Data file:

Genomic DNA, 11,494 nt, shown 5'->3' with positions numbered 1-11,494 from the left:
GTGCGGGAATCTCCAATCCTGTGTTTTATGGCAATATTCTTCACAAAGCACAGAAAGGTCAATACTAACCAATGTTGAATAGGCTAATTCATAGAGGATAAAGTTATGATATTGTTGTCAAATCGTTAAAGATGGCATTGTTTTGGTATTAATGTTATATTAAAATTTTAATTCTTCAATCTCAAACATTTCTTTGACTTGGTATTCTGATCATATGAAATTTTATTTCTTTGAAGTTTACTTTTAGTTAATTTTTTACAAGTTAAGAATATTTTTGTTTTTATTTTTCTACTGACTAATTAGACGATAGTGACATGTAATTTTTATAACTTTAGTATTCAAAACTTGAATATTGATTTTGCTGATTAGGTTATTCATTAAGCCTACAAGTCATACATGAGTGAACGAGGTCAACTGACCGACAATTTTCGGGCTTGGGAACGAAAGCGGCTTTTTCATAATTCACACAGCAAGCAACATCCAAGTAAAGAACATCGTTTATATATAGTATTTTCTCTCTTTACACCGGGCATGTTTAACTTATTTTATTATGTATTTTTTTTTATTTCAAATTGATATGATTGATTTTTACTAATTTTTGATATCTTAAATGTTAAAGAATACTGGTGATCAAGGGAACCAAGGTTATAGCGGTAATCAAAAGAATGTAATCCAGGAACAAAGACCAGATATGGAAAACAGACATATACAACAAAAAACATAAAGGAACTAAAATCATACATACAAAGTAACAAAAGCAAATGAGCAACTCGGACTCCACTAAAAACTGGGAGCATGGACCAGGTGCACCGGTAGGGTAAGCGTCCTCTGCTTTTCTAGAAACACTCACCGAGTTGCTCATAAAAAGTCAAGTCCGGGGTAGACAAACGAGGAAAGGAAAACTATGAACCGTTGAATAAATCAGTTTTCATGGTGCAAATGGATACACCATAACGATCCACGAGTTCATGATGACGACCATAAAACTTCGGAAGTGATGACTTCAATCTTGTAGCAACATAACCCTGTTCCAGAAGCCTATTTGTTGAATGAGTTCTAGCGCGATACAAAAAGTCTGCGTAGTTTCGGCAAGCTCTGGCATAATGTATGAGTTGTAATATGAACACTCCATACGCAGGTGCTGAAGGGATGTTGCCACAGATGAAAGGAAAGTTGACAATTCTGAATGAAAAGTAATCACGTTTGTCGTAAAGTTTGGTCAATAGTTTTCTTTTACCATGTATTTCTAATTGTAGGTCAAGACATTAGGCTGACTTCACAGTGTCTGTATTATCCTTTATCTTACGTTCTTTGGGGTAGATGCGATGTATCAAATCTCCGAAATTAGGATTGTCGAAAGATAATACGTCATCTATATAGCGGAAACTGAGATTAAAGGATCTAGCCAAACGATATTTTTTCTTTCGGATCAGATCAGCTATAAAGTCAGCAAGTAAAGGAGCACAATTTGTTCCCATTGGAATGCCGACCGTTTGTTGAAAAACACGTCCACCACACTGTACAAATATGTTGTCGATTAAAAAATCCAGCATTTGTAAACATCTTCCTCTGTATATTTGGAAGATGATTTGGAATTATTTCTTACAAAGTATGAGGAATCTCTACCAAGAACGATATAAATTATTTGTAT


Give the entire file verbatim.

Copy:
Genomic DNA, 11,494 nt, shown 5'->3' with positions numbered 1-11,494 from the left:
GTGCGGGAATCTCCAATCCTGTGTTTTATGGCAATATTCTTCACAAAGCACAGAAAGGTCAATACTAACCAATGTTGAATAGGCTAATTCATAGAGGATAAAGTTATGATATTGTTGTCAAATCGTTAAAGATGGCATTGTTTTGGTATTAATGTTATATTAAAATTTTAATTCTTCAATCTCAAACATTTCTTTGACTTGGTATTCTGATCATATGAAATTTTATTTCTTTGAAGTTTACTTTTAGTTAATTTTTTACAAGTTAAGAATATTTTTGTTTTTATTTTTCTACTGACTAATTAGACGATAGTGACATGTAATTTTTATAACTTTAGTATTCAAAACTTGAATATTGATTTTGCTGATTAGGTTATTCATTAAGCCTACAAGTCATACATGAGTGAACGAGGTCAACTGACCGACAATTTTCGGGCTTGGGAACGAAAGCGGCTTTTTCATAATTCACACAGCAAGCAACATCCAAGTAAAGAACATCGTTTATATATAGTATTTTCTCTCTTTACACCGGGCATGTTTAACTTATTTTATTATGTATTTTTTTTTATTTCAAATTGATATGATTGATTTTTACTAATTTTTGATATCTTAAATGTTAAAGAATACTGGTGATCAAGGGAACCAAGGTTATAGCGGTAATCAAAAGAATGTAATCCAGGAACAAAGACCAGATATGGAAAACAGACATATACAACAAAAAACATAAAGGAACTAAAATCATACATACAAAGTAACAAAAGCAAATGAGCAACTCGGACTCCACTAAAAACTGGGAGCATGGACCAGGTGCACCGGTAGGGTAAGCGTCCTCTGCTTTTCTAGAAACACTCACCGAGTTGCTCATAAAAAGTCAAGTCCGGGGTAGACAAACGAGGAAAGGAAAACTATGAACCGTTGAATAAATCAGTTTTCATGGTGCAAATGGATACACCATAACGATCCACGAGTTCATGATGACGACCATAAAACTTCGGAAGTGATGACTTCAATCTTGTAGCAACATAACCCTGTTCCAGAAGCCTATTTGTTGAATGAGTTCTAGCGCGATACAAAAAGTCTGCGTAGTTTCGGCAAGCTCTGGCATAATGTATGAGTTGTAATATGAACACTCCATACGCAGGTGCTGAAGGGATGTTGCCACAGATGAAAGGAAAGTTGACAATTCTGAATGAAAAGTAATCACGTTTGTCGTAAAGTTTGGTCAATAGTTTTCTTTTACCATGTATTTCTAATTGTAGGTCAAGACATTAGGCTGACTTCACAGTGTCTGTATTATCCTTTATCTTACGTTCTTTGGGGTAGATGCGATGTATCAAATCTCCGAAATTAGGATTGTCGAAAGATAATACGTCATCTATATAGCGGAAACTGAGATTAAAGGATCTAGCCAAACGATATTTTTTCTTTCGGATCAGATCAGCTATAAAGTCAGCAAGTAAAGGAGCACAATTTGTTCCCATTGGAATGCCGACCGTTTGTTGAAAAACACGTCCACCACACTGTACAAATATGTTGTCGATTAAAAAATCCAGCATTTGTAAACATCTTCCTCTGTATATTTGGAAGATGATTTGGAATTATTTCTTACAAAGTATGAGGAATCTCTACCAAGAACGATATAAATTATTTGTAT